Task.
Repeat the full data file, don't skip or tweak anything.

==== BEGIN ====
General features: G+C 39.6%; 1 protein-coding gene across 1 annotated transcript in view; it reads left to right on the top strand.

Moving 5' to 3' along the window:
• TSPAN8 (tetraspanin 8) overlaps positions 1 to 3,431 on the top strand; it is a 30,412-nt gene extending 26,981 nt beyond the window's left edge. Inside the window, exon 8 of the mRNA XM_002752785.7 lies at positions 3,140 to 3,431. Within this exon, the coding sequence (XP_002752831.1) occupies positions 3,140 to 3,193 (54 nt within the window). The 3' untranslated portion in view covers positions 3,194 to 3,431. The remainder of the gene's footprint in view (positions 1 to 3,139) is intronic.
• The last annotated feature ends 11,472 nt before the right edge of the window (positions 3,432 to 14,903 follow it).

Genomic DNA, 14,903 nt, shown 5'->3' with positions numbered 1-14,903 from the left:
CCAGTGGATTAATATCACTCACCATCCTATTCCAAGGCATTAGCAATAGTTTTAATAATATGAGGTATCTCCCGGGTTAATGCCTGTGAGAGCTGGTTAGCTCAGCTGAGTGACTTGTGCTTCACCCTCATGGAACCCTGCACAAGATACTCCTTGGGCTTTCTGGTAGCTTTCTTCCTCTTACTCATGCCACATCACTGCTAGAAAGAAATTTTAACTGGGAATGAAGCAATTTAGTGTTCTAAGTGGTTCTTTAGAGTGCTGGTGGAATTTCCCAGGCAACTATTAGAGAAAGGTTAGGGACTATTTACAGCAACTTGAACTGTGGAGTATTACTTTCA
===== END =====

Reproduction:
General features: G+C 39.6%; 1 protein-coding gene across 1 annotated transcript in view; it reads left to right on the top strand.

Moving 5' to 3' along the window:
• TSPAN8 (tetraspanin 8) overlaps positions 1 to 3,431 on the top strand; it is a 30,412-nt gene extending 26,981 nt beyond the window's left edge. Inside the window, exon 8 of the mRNA XM_002752785.7 lies at positions 3,140 to 3,431. Within this exon, the coding sequence (XP_002752831.1) occupies positions 3,140 to 3,193 (54 nt within the window). The 3' untranslated portion in view covers positions 3,194 to 3,431. The remainder of the gene's footprint in view (positions 1 to 3,139) is intronic.
• The last annotated feature ends 11,472 nt before the right edge of the window (positions 3,432 to 14,903 follow it).

Genomic DNA, 14,903 nt, shown 5'->3' with positions numbered 1-14,903 from the left:
CCAGTGGATTAATATCACTCACCATCCTATTCCAAGGCATTAGCAATAGTTTTAATAATATGAGGTATCTCCCGGGTTAATGCCTGTGAGAGCTGGTTAGCTCAGCTGAGTGACTTGTGCTTCACCCTCATGGAACCCTGCACAAGATACTCCTTGGGCTTTCTGGTAGCTTTCTTCCTCTTACTCATGCCACATCACTGCTAGAAAGAAATTTTAACTGGGAATGAAGCAATTTAGTGTTCTAAGTGGTTCTTTAGAGTGCTGGTGGAATTTCCCAGGCAACTATTAGAGAAAGGTTAGGGACTATTTACAGCAACTTGAACTGTGGAGTATTACTTTCA